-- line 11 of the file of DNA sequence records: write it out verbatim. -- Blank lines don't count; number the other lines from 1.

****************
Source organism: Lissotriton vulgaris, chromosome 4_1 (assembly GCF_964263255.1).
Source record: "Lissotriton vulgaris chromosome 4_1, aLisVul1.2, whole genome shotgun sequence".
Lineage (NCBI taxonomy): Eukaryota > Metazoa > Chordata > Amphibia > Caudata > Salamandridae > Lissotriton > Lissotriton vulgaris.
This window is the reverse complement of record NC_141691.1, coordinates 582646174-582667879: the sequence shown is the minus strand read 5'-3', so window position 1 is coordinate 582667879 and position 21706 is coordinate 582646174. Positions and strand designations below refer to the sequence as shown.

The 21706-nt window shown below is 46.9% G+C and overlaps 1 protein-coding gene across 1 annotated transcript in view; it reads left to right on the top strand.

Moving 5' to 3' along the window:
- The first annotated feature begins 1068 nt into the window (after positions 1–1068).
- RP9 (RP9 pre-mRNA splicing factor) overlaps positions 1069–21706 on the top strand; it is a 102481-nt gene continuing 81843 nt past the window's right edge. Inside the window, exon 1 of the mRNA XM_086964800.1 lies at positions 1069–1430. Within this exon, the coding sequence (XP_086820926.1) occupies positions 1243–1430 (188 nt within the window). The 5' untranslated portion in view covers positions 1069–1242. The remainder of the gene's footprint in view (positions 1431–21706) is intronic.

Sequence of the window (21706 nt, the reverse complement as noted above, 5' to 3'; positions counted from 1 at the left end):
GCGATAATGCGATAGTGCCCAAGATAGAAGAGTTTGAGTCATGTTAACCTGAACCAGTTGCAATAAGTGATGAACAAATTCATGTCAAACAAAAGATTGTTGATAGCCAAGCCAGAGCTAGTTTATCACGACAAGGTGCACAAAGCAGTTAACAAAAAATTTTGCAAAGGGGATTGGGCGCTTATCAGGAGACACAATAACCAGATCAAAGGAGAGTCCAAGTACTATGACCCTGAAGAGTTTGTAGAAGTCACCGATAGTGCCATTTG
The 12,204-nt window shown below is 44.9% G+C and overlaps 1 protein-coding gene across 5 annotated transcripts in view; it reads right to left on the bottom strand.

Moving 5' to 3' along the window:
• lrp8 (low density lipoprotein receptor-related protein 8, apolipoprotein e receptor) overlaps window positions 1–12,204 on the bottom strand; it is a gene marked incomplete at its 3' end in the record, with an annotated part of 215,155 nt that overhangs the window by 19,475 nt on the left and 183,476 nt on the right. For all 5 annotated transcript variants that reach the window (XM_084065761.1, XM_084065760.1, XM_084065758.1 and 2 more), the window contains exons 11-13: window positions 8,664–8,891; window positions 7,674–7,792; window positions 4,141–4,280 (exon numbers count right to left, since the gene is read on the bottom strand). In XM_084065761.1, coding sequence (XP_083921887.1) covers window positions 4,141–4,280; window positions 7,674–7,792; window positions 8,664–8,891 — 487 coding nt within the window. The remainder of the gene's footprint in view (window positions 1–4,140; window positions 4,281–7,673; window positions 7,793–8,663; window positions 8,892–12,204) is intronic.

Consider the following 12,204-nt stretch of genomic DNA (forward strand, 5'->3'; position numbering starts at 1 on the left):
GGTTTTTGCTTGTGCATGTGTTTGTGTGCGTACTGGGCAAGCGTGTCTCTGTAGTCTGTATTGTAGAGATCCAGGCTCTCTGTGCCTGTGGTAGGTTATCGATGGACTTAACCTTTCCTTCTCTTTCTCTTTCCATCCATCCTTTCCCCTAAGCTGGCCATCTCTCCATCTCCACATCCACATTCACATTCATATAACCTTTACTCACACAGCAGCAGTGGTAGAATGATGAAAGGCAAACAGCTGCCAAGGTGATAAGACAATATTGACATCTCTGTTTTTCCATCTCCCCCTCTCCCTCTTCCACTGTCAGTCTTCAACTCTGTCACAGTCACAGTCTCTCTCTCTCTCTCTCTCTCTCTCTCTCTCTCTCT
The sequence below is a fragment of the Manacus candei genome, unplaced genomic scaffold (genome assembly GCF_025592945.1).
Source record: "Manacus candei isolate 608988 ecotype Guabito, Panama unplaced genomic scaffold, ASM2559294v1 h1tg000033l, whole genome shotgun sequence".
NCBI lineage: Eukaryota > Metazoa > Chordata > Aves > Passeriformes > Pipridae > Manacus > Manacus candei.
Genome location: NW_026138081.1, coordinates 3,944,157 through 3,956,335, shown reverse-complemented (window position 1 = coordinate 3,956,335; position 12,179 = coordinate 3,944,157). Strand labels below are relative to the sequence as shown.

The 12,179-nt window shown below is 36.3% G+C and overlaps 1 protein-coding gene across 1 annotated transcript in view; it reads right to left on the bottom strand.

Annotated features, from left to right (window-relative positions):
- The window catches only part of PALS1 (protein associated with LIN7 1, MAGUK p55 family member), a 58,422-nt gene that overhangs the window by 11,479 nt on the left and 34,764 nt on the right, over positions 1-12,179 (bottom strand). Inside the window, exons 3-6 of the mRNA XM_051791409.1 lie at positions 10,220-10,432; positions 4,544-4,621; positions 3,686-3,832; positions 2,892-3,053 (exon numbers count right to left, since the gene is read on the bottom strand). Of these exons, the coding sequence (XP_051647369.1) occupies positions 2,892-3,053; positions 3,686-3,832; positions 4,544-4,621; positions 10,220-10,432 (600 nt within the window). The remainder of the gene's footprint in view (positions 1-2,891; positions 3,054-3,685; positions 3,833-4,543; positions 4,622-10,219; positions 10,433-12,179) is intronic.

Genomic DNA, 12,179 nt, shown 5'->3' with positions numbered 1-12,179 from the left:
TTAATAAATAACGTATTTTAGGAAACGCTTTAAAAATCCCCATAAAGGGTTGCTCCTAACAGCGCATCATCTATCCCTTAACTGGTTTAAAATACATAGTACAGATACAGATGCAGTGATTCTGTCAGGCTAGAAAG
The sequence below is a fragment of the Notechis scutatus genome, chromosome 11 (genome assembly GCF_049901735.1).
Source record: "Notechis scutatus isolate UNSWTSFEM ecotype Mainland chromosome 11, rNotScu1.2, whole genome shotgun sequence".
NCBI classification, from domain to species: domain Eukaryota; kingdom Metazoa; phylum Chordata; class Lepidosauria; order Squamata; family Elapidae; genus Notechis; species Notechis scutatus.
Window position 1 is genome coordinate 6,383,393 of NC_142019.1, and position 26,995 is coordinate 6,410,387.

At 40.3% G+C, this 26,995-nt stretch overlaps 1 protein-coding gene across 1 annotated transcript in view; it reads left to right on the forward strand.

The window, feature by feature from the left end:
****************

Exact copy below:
The 12,204-nt window shown below is 44.9% G+C and overlaps 1 protein-coding gene across 5 annotated transcripts in view; it reads right to left on the bottom strand.